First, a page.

Rasheed Wallace: Dwight Howard’s Kryptonite?

by May 17, 2010

by Marcel Mutoni / @marcel_mutoni

For two rounds through these NBA Playoffs, the only true concern Dwight Howard had was figuring out a way to stay out of foul trouble, so that he could be on the floor while the Orlando Magic pounded their opponent into submission.

The rest of the time, he was dunking merrily, blocking shots with abandon, and filming embarrassing halftime segments, during which he “interviewed” himself.

Those days are now officially over.

Dwight Howard’s new, harsh, and physically painful reality is at hand. And for that, he has the Boston Celtics — and a shockingly rejuvenated Rasheed Wallace — to thank.

Wallace — a man who enjoys a Bud Light or two with his postgame chat with reporters — and the rest of the Celtic frontline didn’t need to double team Howard; instead, they stole Game 1 of the Eastern Conference Finals by hacking, bumping, slapping and holding Dwight to an ineffective 13 points (on 3/10 shooting), rendering him a total non-factor on the offensive end.

Through ‘Sheed (whom teammate Kevin Garnett refers to as a “dirty veteran”), Boston may have stumbled into their not-so-secret weapon against Dwight Howard.

From WEEI:

Rasheed Wallace has a successful track record against Howard, and his ability to contain him played a large role in the Celtics push to sign him last summer. “Oh it was huge,” Doc Rivers said. “This summer we were thinking about how can we beat Orlando, not Cleveland, because Orlando won the East. So it was a big factor.”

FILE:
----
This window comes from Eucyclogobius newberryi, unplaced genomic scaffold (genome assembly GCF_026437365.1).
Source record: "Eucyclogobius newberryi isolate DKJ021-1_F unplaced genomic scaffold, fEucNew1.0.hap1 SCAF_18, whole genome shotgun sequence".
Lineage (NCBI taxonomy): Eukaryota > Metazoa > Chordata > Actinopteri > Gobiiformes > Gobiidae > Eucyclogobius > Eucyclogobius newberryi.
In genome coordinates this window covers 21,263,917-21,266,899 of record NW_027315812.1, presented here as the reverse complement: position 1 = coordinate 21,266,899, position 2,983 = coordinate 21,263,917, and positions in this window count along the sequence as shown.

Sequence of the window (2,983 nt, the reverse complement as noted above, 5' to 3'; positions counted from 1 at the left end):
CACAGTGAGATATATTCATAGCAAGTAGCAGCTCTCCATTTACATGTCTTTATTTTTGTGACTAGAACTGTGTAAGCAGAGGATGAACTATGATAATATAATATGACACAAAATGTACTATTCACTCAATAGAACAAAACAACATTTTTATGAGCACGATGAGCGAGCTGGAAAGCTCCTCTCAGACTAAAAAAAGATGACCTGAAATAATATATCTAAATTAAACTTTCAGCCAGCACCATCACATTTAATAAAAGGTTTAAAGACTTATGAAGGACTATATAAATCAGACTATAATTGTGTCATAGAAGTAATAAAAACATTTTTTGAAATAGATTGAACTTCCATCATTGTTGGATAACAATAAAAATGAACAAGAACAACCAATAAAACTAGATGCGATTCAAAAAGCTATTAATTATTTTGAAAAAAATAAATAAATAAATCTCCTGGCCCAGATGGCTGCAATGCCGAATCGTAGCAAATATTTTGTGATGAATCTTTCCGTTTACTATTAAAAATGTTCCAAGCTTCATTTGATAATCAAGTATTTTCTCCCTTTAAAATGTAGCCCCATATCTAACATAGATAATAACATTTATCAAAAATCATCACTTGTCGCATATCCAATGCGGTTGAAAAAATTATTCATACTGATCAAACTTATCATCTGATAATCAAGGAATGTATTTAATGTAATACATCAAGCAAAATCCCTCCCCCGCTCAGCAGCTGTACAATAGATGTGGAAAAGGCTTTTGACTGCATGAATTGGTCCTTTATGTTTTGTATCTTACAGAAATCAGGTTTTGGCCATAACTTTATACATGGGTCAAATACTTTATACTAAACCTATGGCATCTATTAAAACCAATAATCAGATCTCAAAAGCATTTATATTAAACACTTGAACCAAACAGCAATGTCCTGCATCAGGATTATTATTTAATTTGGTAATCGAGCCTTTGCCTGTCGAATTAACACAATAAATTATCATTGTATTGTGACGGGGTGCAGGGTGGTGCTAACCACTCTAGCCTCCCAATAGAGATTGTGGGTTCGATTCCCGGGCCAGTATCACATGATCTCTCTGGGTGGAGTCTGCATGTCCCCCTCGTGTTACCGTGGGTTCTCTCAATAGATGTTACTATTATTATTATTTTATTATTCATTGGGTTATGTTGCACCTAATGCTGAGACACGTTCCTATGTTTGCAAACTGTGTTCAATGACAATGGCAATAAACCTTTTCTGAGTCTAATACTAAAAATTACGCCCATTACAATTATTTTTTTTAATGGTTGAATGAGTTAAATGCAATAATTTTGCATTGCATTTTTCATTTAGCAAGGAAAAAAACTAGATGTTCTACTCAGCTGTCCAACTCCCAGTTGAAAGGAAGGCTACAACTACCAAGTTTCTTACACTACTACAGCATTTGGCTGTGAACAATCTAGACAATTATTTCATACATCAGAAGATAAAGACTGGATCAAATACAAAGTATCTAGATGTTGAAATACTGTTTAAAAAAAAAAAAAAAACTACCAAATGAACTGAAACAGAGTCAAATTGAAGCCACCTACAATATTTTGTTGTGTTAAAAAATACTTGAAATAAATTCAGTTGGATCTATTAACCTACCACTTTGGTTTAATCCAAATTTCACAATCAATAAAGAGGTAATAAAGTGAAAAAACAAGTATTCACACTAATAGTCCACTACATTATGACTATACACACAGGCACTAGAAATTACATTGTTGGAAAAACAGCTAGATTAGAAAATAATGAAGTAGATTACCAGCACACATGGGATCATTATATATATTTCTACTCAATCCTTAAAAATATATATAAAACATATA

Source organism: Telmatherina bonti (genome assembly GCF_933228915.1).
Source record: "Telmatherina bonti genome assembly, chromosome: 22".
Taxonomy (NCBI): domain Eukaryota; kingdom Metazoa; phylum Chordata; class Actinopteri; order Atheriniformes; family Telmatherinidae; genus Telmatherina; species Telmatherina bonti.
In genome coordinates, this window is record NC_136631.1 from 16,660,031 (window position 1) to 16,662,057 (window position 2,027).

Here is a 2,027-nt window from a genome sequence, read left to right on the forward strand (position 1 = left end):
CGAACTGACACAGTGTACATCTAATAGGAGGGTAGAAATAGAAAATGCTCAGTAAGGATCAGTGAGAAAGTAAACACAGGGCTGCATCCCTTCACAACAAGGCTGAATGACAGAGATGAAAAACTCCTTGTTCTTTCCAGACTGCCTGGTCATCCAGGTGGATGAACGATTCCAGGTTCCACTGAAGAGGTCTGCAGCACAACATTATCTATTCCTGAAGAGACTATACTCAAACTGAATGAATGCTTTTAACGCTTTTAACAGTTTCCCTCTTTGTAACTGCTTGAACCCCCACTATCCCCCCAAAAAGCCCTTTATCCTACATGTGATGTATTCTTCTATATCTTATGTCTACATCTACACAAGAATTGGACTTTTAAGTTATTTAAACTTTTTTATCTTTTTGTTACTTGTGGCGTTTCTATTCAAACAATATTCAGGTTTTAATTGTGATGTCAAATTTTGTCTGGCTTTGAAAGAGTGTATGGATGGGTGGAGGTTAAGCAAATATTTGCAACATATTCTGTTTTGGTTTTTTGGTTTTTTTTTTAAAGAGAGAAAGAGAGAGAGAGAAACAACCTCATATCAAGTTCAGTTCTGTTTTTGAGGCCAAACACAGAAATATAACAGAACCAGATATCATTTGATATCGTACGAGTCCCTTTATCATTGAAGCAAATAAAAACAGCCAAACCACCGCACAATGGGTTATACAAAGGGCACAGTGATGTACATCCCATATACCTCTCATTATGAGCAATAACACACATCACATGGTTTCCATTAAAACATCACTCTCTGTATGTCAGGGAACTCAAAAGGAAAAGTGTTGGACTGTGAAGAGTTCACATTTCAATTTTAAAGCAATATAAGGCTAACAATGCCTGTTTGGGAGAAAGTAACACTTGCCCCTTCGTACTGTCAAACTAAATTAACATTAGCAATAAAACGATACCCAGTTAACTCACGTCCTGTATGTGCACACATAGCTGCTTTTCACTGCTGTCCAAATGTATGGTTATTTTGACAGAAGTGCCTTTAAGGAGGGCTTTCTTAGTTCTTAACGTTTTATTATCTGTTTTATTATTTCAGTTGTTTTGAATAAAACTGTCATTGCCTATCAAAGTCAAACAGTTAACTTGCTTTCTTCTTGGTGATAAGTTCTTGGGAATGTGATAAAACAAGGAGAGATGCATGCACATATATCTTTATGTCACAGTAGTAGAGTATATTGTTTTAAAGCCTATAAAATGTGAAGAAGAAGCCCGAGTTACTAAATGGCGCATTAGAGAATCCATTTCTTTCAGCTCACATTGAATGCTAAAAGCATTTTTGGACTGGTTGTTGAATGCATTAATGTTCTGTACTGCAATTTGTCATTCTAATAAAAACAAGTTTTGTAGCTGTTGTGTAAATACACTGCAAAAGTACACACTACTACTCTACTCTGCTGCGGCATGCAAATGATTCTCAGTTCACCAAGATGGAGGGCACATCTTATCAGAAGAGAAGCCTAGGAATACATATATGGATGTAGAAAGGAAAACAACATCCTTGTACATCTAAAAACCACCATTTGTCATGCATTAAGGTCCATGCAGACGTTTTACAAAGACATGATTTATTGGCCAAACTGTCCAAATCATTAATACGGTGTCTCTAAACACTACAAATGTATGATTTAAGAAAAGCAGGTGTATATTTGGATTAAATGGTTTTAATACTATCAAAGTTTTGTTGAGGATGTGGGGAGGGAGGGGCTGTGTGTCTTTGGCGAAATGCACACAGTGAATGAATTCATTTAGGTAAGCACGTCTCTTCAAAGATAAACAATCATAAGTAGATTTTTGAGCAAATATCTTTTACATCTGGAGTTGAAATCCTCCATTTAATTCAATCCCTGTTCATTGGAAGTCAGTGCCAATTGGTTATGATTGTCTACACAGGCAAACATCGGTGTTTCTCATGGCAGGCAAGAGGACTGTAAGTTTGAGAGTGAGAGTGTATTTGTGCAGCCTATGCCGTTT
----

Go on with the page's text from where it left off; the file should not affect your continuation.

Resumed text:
[Rasheed’s] equally as big because you have two guys who are capable of matching with Howard one-on-one,” said Paul Pierce. “A lot of times you see teams go down and double him to where it frees up their shooters. We have the advantage to point where we don’t have to double with these guys guarding him. He’s going to be key, too, and if eventually, if Kevin has to guard him, we have another guy who can guard him.”

There is good reason why Wallace has played an average 27.8 minutes in four games against the Magic, five minutes more than his regular season average. Howard is averaging just 3.8 field goals per games this season against the Celtics, down from 6.5 last season. He has only made five field goals with Wallace on the floor (a total of 15 against the C’s).

Stan Van Gundy will undoubtedly find ways to free up Howard for easier shots as the series moves forward, but it’ll be up to Dwight to figure out a way to force Boston to double him on the block, thereby freeing up his shooters for open threes.

If Orlando allows Rasheed Wallace and the rest of the Celtics’ unsmiling front-line to continue to dictate the terms of engagement in this battle, Dwight Howard and the Magic could be in for a very rude awakening.